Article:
The MEA and Earth’s magnetic field were last mapped in 1978 at Kīlauea and Mauna Loa volcanoes. The 1978 results showed that Kīlauea’s east rift zone was clearly defined by strong magnetic field aberration typical of vertical levees that fed countless eruptions laterally from the summit area.


Equipment and software have been greatly improved over the past 20 years, and geophysicists overseeing the current project have successfully used the technique to map other US volcanoes. Our hopes are high that we will be able to image more clearly at greater depths in this new project to produce a picture of the entire Kīlauea magma system. The final products of this survey will be made public within a few years.

The AEM survey is expected to last about three weeks from the end of June. We understand that helicopter noise can be disruptive, so we will greatly appreciate the patience and understanding of affected residents as we collect this critically important data to help mitigate future eruption risks.

The feature shown in the photograph is a drainage outlet for the active lava lake of Halema’uma’u, a crater in the summit caldera of Kīlauea Volcano. The surface slabs of the active lake surface are driven into the outlet and churned. A small standing wave, about 1 meter or 1 meter high, is present in the center of the output structure. This photograph was taken during an observation field shift on the morning of May 18, 2022. USGS photograph by L. Gallant.

Volcanic activity updates

The Kīlauea volcano is erupting. Its USGS Volcanic Alert Level is at WATCH.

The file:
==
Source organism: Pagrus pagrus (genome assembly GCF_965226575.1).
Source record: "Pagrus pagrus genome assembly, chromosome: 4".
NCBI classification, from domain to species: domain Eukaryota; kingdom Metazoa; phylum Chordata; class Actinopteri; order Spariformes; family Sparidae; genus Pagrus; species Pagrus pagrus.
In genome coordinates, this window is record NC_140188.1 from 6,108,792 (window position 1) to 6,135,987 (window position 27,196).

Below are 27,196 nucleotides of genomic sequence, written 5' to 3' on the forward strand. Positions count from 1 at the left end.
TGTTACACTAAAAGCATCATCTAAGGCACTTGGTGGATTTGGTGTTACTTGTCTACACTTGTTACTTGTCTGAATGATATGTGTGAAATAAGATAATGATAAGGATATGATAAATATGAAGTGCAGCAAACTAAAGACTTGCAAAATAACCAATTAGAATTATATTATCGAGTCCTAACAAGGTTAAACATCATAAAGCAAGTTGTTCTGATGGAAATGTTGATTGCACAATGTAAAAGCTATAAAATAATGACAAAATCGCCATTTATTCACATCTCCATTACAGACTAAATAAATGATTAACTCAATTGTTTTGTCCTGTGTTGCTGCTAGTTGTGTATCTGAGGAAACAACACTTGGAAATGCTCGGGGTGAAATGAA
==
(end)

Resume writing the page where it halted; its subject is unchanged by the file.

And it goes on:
Over the past week lava has continued to erupt from the west vent in Halemaʻumaʻu crater. All lava is confined within Halema’uma’u Crater in Hawai’i Volcanoes National Park. sulfur dioxide emission rates remain high and were last measured at around 2,300 tonnes per day (tpd) on 22 May. Seismicity is high but stable, with few earthquakes and ongoing volcanic tremors. Summit tiltmeters showed two deflation-inflation cycles over the past week.

Mauna Loa is not erupting and remains at the ADVISORY Volcanic Alert Level. This alert level does not mean that an eruption is imminent or that progress to an eruption from the current level of unrest is certain.

Last week, about 50 low-magnitude earthquakes were recorded beneath the summit and upper flanks of Mauna Loa – the majority of them occurring at shallow depths less than 15 kilometers (9 miles) below the sea ​​level. Global Positioning System measurements show low rates of ground deformation over the past week. Gas concentrations and Fumarole temperatures at the summit and at Sulfur Cone on the southwest rift zone have remained stable over the past week. The webcams show no change in the landscape.

An earthquake was reported felt in the Hawaiian Islands during the past week: an M4.7 earthquake 3 km (1 mi) northwest of Hōlualoa at 9 km (5 mi) deep on May 21 at 11:49 p.m. HST.

HVO continues to closely monitor the ongoing eruption of Kīlauea and Mauna Loa for any signs of increased activity.

Volcano Watch is a weekly article and activity update written by the US Geological Survey Hawaii Volcano Observatory scientists and affiliates. This article was originally published on May 26, 2022.